I worked out a deal with the proprietor Skip, who is all about having the tools be appreciated and respected as items of art and history. Then the only concern was how to photograph them and what the look should be. Right away I had this idea of making a real high contrasty dramatic looking bit- I was thinking of that movie "Sin City" which is all film noir looking with harsh long shadows. So the grid spot would make that happen: on the boom but hovering just off the surface of the table behind and to the side of the tool to cast a long shadow into the foreground. Of course the tool would then lose all the detail on the face but maybe I could bounce some light onto it (oh yeah I also got a 48" 5 in 1 Westcott reflector diffuser) with a white panel. So the first test shot that came back was crazy cool and just what I was looking for:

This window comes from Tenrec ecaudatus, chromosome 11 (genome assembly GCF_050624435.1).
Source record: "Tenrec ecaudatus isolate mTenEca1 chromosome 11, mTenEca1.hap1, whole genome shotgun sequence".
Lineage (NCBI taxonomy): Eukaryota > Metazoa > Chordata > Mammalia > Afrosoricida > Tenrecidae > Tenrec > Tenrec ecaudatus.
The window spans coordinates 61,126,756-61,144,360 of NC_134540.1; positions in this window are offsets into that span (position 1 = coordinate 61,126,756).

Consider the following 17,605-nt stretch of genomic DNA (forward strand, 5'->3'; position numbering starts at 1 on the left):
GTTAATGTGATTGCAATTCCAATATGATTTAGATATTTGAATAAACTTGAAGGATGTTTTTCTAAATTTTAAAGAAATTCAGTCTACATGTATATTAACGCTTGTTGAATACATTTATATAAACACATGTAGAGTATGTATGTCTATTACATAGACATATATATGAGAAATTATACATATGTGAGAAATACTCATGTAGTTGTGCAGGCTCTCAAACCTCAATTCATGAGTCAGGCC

"Old American Tools #1. Stanley #4 plane." The composition was as much about creating interesting shadow lines as it was portraying the tool-
"Old American Tools #2, egg beater drill with brace. Goodall-Pratt Tool Co." This shadow made me think of a scooter. Used a small spring to elevate the chuck of the drill to let the light underneath and cloned the spring out later.
"Old American Tools #3. Stanley #12 pull plane." Sophie see's a vertebrae here, I see a bird or bat or airplane shadow. Same light set-up with the grid spot behind to port but bounced foreground fill with the white reflector. Also this time added a paper texture layer set to soft light blend mode and selectively masked for the background.